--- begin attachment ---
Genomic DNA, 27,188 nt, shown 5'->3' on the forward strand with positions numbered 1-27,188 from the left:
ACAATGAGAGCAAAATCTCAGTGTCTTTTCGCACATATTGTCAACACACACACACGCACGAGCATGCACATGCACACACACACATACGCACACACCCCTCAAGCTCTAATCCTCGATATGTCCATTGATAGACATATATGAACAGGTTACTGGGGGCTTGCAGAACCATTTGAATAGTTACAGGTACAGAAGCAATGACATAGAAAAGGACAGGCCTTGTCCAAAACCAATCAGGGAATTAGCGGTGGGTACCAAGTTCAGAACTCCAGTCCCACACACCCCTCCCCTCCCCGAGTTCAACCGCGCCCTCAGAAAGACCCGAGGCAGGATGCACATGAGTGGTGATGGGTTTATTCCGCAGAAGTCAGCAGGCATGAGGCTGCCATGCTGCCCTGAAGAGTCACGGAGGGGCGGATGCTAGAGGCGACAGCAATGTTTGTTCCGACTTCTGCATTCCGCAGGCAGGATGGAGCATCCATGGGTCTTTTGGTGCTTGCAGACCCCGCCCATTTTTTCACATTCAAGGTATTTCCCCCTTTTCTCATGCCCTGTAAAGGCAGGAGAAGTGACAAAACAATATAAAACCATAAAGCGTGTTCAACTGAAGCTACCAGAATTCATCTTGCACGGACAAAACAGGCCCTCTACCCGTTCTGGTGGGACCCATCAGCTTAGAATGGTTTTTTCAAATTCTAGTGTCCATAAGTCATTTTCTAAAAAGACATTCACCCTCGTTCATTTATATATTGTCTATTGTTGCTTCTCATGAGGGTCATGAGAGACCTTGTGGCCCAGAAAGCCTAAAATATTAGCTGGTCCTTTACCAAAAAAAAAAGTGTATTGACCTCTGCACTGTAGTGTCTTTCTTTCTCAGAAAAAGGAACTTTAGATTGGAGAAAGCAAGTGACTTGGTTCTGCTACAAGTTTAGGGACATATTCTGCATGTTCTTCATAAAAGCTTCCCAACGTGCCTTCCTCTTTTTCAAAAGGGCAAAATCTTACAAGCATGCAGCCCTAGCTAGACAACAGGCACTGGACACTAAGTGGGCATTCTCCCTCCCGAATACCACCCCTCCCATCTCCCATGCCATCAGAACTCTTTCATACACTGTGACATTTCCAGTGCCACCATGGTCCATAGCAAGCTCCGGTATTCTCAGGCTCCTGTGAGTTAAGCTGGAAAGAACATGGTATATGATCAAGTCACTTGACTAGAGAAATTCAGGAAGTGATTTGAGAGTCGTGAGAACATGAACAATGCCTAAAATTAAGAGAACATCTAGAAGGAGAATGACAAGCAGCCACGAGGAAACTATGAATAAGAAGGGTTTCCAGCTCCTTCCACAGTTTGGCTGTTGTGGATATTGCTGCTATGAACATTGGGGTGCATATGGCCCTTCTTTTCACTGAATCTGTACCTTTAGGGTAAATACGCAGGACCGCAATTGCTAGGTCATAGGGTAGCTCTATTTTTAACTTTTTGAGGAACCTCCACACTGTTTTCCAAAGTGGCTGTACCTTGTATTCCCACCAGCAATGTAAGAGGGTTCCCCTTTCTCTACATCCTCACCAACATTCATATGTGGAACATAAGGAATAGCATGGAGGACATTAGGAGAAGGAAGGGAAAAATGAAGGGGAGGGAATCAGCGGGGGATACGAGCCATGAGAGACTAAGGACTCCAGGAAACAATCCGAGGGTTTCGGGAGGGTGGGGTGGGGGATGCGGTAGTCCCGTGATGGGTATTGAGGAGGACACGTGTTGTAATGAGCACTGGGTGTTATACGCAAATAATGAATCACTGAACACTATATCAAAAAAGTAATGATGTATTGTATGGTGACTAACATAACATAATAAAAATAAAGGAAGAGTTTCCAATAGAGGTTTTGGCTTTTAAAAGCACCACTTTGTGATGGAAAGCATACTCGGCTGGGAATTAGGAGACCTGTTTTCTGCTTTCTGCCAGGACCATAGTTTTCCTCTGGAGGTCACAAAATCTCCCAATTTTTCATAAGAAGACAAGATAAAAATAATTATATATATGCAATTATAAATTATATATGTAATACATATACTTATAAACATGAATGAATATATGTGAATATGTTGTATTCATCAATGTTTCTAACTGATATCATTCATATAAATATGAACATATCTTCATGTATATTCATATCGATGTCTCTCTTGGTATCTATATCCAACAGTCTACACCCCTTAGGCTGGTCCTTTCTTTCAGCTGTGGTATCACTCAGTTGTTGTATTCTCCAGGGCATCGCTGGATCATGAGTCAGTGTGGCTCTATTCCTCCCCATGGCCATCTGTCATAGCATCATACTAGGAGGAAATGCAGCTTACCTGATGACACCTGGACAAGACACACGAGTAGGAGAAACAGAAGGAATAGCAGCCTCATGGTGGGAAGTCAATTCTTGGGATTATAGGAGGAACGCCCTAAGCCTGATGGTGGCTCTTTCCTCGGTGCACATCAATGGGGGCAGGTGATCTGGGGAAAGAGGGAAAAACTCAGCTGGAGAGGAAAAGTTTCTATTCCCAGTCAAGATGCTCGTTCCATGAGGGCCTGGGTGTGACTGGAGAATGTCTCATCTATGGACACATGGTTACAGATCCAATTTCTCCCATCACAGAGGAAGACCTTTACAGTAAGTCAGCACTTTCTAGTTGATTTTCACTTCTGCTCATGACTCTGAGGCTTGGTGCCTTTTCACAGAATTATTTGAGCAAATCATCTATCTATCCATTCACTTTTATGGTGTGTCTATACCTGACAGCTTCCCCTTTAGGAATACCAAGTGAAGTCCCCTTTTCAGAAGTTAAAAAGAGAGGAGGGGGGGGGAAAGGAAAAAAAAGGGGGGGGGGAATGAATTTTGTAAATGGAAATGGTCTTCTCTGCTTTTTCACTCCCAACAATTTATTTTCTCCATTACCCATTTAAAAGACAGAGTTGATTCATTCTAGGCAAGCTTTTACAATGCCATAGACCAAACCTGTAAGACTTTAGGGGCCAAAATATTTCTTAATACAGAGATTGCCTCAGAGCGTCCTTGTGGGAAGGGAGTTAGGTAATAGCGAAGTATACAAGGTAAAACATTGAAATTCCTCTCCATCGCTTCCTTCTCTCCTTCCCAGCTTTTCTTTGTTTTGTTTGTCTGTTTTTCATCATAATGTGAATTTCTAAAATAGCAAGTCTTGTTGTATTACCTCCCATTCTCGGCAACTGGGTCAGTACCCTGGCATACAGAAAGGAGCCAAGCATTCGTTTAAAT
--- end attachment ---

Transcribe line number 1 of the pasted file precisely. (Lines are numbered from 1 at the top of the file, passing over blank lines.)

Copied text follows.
Genomic DNA, 27,188 nt, shown 5'->3' on the forward strand with positions numbered 1-27,188 from the left: